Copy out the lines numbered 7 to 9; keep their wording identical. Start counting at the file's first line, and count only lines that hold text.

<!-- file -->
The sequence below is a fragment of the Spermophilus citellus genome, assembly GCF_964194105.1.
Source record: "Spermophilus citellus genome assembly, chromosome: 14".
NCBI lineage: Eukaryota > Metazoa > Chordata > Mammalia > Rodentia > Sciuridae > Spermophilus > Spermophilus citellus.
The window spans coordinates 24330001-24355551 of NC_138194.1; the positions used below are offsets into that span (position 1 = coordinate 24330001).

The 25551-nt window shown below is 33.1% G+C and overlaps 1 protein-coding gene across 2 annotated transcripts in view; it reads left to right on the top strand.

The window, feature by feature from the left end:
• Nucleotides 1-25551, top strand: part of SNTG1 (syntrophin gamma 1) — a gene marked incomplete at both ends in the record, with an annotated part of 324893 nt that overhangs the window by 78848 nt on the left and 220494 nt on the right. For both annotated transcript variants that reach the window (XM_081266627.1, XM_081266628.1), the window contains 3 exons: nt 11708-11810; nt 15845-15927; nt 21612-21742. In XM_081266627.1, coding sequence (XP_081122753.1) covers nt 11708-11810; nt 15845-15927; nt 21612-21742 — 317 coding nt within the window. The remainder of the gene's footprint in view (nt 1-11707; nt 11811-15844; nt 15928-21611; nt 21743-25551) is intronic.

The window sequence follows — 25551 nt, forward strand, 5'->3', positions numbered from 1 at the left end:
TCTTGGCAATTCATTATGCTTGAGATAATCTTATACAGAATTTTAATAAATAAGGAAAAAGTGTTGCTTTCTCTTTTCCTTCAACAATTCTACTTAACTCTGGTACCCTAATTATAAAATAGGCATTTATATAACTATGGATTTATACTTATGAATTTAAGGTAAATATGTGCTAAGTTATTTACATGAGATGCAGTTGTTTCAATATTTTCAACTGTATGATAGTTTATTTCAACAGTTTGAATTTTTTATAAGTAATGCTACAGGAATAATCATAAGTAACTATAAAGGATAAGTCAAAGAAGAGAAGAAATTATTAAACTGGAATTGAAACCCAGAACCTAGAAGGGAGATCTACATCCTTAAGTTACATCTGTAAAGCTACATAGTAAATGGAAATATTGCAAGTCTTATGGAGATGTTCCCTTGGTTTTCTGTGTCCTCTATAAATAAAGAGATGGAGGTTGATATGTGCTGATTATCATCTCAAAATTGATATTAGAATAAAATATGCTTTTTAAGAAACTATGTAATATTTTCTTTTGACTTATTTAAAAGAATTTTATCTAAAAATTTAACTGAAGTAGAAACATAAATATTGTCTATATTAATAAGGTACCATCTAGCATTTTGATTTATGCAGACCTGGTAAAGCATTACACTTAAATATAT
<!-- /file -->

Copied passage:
• Nucleotides 1-25551, top strand: part of SNTG1 (syntrophin gamma 1) — a gene marked incomplete at both ends in the record, with an annotated part of 324893 nt that overhangs the window by 78848 nt on the left and 220494 nt on the right. For both annotated transcript variants that reach the window (XM_081266627.1, XM_081266628.1), the window contains 3 exons: nt 11708-11810; nt 15845-15927; nt 21612-21742. In XM_081266627.1, coding sequence (XP_081122753.1) covers nt 11708-11810; nt 15845-15927; nt 21612-21742 — 317 coding nt within the window. The remainder of the gene's footprint in view (nt 1-11707; nt 11811-15844; nt 15928-21611; nt 21743-25551) is intronic.

The window sequence follows — 25551 nt, forward strand, 5'->3', positions numbered from 1 at the left end:
TCTTGGCAATTCATTATGCTTGAGATAATCTTATACAGAATTTTAATAAATAAGGAAAAAGTGTTGCTTTCTCTTTTCCTTCAACAATTCTACTTAACTCTGGTACCCTAATTATAAAATAGGCATTTATATAACTATGGATTTATACTTATGAATTTAAGGTAAATATGTGCTAAGTTATTTACATGAGATGCAGTTGTTTCAATATTTTCAACTGTATGATAGTTTATTTCAACAGTTTGAATTTTTTATAAGTAATGCTACAGGAATAATCATAAGTAACTATAAAGGATAAGTCAAAGAAGAGAAGAAATTATTAAACTGGAATTGAAACCCAGAACCTAGAAGGGAGATCTACATCCTTAAGTTACATCTGTAAAGCTACATAGTAAATGGAAATATTGCAAGTCTTATGGAGATGTTCCCTTGGTTTTCTGTGTCCTCTATAAATAAAGAGATGGAGGTTGATATGTGCTGATTATCATCTCAAAATTGATATTAGAATAAAATATGCTTTTTAAGAAACTATGTAATATTTTCTTTTGACTTATTTAAAAGAATTTTATCTAAAAATTTAACTGAAGTAGAAACATAAATATTGTCTATATTAATAAGGTACCATCTAGCATTTTGATTTATGCAGACCTGGTAAAGCATTACACTTAAATATAT